PHOTO: Peter MacLean
Kate MacLean
May 24, 2016

Before we had our own farm, my husband Nick and I were tenant farmers—and before that we were farmhands. In the years leading up to purchasing our own land, we gleaned and developed skills of animal husbandry and vegetable farming from our farm bosses and mentors. We formed many opinions about how we would run a farm when it was our turn. Our lack of humility and naiveté lead us to assume we were ready to start farming on our own. But with little money and no thoughtful business plan, we were thankfully many steps away from buying our own plot, as we had much to learn.

In the winter of 2012, we were living in a sunless basement apartment 20 miles outside of Boston. We had jobs raising laying hens for a prominent vegetable farm. There, we spent much of our time navigating the intricacies of livestock farming in the suburbs. We found the neighborhood embraced the romanticism of chickens but outlawed roosters citing noise. Similarly cows were welcome, but bulls were too dangerous. Raw milk was unlawful in our county, and hay cost $10 per bale. We became unable to reconcile our farming goals with the realities of the suburban setting, so we began our search for a place to rent in the country.

vegetable harvest
Kate MacLen

I spent that winter with both eyes firmly glued to rural classifieds. There were a couple such classifieds—beyond Craigslist—that proved particularly helpful: New England Landlink and NOFA Vermont. There were more opportunities than I had anticipated: There is an entire rainbow of landowners and older farmers looking for new bodies to take over the management of their land.

We corresponded with many such landowners, and the ad that eventually proved fruitful was amusingly succinct. The photo was of the outhouse and the listing read “2 room barn apartment at the end of a dirt road, no indoor toilet.” No elaboration was needed.

I reached out, convinced that the dead-end road was perfect for our flock of animals that habitually ignored their fencing. Upon further conversation with the landlord and a mid-winter visit to rural Vermont, we found the owners atop a hill with nearly 200 acres of fallow land, an empty dairy barn, and a view that was offensive in its serenity and tranquility.

Kate with their animals
Nick Zigelbaum

We quit our paying farm jobs and moved as soon as the snow had melted and the roads were clear. Our starter package, such as it was, consisted of adopted animals from former employers. We had one Rotokawa Devon heifer, two Ossabaw Island hogs, a hive of bees, a flock of 20 muddled hens and one duck. From this we were certain (though the details were wonderfully hazy) we could create a farm.

We spent 15 glorious months on that hilltop forming our farm on borrowed land. Renting allowed us to investigate the role of farmer without the incredible financial undertaking that is owning land. It allowed for experiments and for many mistakes, success and failure at our own direction, with our own hands. It provided an introduction to the community where we would eventually settle. It gave us equal opportunity to either quit and retreat or move forward and grow.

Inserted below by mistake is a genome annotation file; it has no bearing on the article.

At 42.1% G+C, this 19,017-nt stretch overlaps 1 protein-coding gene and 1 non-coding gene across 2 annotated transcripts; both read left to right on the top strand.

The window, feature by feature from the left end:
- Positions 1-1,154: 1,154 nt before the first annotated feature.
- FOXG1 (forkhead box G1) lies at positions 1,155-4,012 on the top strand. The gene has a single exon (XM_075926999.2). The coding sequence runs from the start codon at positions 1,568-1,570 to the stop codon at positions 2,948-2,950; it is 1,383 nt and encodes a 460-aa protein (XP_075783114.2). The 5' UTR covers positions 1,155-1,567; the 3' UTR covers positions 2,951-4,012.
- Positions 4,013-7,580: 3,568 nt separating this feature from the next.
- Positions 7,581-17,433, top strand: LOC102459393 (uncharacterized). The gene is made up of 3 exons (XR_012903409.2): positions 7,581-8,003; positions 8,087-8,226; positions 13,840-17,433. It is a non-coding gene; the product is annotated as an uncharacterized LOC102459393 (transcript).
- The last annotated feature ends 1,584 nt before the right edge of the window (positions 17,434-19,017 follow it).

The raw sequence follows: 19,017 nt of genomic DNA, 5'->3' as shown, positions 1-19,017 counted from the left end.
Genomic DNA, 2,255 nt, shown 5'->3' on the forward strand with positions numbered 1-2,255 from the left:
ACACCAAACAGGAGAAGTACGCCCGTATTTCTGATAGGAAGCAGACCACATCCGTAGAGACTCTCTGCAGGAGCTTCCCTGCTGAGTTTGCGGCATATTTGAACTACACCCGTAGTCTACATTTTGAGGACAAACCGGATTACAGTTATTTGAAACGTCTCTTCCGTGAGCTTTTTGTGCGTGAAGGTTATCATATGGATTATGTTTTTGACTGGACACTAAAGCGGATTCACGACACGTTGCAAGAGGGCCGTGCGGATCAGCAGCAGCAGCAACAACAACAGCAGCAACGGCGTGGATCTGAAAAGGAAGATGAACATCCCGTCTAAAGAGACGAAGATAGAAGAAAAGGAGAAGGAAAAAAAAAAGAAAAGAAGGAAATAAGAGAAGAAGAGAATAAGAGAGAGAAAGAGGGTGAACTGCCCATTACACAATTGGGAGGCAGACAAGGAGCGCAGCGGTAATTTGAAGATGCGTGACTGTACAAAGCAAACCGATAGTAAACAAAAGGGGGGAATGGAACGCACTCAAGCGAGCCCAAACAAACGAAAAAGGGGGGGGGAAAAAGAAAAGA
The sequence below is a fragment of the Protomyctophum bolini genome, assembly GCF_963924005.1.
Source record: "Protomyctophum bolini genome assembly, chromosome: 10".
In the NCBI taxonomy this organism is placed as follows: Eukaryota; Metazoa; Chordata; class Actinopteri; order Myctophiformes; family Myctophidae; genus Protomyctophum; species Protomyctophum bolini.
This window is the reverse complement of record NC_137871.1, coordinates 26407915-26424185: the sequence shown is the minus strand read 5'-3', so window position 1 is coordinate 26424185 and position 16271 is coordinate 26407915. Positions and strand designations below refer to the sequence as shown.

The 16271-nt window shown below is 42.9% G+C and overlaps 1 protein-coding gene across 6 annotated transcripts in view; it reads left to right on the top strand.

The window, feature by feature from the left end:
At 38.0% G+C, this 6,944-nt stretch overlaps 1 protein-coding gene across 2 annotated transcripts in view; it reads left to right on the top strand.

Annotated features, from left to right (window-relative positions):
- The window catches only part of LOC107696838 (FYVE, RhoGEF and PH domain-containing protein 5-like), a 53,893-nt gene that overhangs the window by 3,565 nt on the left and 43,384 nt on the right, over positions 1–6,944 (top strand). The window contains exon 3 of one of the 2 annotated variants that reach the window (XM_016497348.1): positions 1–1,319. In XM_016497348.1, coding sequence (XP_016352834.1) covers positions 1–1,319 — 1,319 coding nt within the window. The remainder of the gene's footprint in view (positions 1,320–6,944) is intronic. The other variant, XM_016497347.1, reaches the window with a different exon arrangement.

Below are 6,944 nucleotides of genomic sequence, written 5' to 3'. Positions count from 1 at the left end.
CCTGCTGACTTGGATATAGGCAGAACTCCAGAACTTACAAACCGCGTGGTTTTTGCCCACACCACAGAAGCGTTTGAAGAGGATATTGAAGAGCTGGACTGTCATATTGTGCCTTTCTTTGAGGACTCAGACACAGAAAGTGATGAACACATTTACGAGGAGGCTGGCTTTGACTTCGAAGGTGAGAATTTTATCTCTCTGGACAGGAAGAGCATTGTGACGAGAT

That year, we made customers to whom we still sell our wares. We bought our first milk cow: a Jersey who was too skinny but we were too green to know. We scaled up raw milk and then switched our focus to beef after evaluating our efficiencies and our aching muscles from hand-milking. We gave up on selling eggs since the local market was saturated. We learned the delicacies of the short Vermont growing season. That summer we bought a trio of Icelandic ewes—spring lambs at the time that are now grandmothers of our flock. We acquired bookshelves worth of how-tos. We built everything out of scrap wood and metal. We foraged for our spring food. We canned for the winter. We battled prickers for baskets of berries in the summer.

rainbow on the farm
Kate MacLean

Certainly, renting has its drawbacks. You must seek permission for much of what you do. Infrastructure development (a barn, a greenhouse) is limited when you don’t own the ground you’re building on. There’s always the fear that a change in ownership could end your lease. You may not see eye to eye with your landlord regarding the best use of the land. It is for these reasons that many people eventually seek to own, rather than rent land.

Even though we were eager to own land, a year of renting was immeasurably valuable. We would not be where we are as farmers today if it hadn’t been for that experience. Renting farm land was our first iteration of farming-on-our-own. I recommend it for anyone with intentions of one day farming their own land. It’s always nice to learn lessons on someone else’s land.


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